Education

Ray Carter | September 16, 2021

Hofmeister: Oklahoma schools failing black students

Officials have long known there are racial gaps in academic outcomes in public schools, but those differences have often been attributed to factors like income and special-needs status.

But Oklahoma Superintendent of Public Instruction Joy Hofmeister said that is not the case.

“When we strip away factors like economic disadvantage or disability, we still find significant performance gaps between students of color and white students,” Hofmeister said.

Hofmeister made those comments during the September session of Advancing Oklahoma, an online program described as “a lengthy conversation about race and race relations in Oklahoma” that is offered to members of Leadership Oklahoma, The Oklahoma Academy, Oklahoma Center for Nonprofits, Oklahoma Center for Community and Justice, and the Oklahoma Hall of Fame.

When a true apples-to-apples comparison is made, Hofmeister said, black students in Oklahoma are not provided the same quality education as similarly situated white peers.

“They’re not economically disadvantaged. Now, they’re not battling disability. They’re not an English learner,” Hofmeister said. “So then why is an African-American student group 18 points below the other ethnic groups of that particular school or, in our case, of our state?”

The persistence of racial academic gaps in public schools, and the perception that many public schools hold lower standards for racial minorities than for white students, has fueled demand for school choice both in Oklahoma and nationally because the consequences of a substandard education can be dire and felt by students for decades.

“School choice is important for all communities, but especially for minority communities,” said Walter Blanks, Jr., national press secretary for the American Federation for Children, which works to increase school-choice opportunity. “Only 15 percent of black students nationwide are proficient in reading and 70 percent of black males without a high school diploma will end up in prison. Empirical evidence shows that empowering families with school choice can help mitigate those staggering numbers.”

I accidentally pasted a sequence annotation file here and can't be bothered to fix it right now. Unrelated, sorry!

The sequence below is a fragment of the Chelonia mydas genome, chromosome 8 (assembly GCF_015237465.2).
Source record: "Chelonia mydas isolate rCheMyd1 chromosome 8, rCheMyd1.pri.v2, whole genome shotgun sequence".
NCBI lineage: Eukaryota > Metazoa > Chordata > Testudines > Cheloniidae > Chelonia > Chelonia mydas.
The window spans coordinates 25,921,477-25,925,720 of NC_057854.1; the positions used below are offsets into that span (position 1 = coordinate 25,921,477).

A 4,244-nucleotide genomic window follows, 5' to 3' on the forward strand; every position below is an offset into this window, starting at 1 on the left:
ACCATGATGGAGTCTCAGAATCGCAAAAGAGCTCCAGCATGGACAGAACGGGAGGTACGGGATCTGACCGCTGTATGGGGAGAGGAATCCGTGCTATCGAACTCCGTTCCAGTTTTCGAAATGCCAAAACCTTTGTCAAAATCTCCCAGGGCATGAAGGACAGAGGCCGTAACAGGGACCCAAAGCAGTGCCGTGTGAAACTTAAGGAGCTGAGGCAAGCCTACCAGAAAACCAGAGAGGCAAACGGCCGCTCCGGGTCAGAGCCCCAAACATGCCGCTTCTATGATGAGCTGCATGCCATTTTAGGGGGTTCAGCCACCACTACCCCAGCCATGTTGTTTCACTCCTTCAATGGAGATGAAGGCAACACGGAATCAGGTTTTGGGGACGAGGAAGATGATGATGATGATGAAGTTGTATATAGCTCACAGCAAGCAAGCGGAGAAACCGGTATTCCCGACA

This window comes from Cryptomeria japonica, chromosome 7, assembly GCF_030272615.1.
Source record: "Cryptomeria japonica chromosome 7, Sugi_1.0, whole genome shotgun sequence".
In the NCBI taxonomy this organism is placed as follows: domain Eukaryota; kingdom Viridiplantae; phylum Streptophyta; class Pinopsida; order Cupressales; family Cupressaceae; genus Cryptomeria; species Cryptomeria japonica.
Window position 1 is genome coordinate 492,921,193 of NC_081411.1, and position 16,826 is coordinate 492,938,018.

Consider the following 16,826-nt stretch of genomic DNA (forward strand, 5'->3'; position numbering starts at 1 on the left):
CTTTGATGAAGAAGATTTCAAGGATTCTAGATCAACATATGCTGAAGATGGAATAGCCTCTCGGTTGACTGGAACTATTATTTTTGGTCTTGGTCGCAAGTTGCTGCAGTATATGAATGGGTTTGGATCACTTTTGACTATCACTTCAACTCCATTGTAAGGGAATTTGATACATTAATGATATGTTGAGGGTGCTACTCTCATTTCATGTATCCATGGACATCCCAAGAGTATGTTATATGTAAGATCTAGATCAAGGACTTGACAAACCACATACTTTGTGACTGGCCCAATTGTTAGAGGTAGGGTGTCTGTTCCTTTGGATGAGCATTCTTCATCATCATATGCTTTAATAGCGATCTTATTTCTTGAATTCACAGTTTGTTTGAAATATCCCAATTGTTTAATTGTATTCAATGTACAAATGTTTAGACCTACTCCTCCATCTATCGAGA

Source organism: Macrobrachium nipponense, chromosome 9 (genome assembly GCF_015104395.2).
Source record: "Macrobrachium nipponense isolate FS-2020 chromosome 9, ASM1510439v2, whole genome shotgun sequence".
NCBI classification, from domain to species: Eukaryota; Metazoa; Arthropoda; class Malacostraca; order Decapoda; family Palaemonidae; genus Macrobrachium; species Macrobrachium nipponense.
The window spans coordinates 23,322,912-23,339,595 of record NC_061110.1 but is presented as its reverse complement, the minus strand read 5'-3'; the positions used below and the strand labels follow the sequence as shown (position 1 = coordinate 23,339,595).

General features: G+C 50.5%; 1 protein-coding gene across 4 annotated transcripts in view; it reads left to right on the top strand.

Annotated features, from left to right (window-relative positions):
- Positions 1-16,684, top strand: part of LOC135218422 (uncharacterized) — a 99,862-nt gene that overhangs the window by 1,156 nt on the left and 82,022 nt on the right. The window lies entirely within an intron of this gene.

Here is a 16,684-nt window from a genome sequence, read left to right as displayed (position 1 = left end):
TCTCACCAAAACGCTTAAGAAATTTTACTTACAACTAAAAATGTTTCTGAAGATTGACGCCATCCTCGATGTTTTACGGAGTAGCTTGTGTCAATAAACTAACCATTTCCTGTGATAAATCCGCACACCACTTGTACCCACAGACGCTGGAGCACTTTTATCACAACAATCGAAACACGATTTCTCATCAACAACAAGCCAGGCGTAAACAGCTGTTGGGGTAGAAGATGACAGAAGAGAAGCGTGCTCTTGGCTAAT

Blanks, who is black, is among those who benefited from school-choice programs when local, geographically assigned public schools were generating poor outcomes. Thanks to a school-choice program in his home state of Ohio, Blanks was able to attend a private school using taxpayer funds. When Blanks entered private school in the sixth grade, he was two grades behind in reading and math, but ultimately became a college graduate.

According to National Assessment of Education Progress (NAEP) test data for the 2019-2020 school year, the most recent available (due to COVID disruptions), academic outcomes are low for all groups in Oklahoma, but are even worse for many black students.

According to NAEP scores, 82 percent of black 4th-grade students in Oklahoma were below grade level in math in the 2019-2020 school year. Just 17 percent scored at grade level (“proficient”) and 1 percent were above grade level (“advanced”).

In comparison, 58 percent of white students were below grade level.

In 4th grade English, NAEP found that 87 percent of black students in Oklahoma scored below grade level while 12 percent were at grade level and 1 percent were above grade level.

Among white students, 65 percent were below grade level while 29 percent performed at grade level and 6 percent were advanced.

Reducing Racial Disparities

Schools of choice have been established in Oklahoma whose goals include reducing those racial disparities in education.

Students are considered roughly ready for college if they score a 21 out of 36 on the ACT college-admission test. Yet in 2017, the Tulsa World reported that only 22 African-American senior boys achieved that score in Tulsa Public Schools in 2015. According to the state Office of Educational Quality and Accountability, Tulsa Public Schools had an enrollment of more than 41,000 students that year and 27 percent of students were black.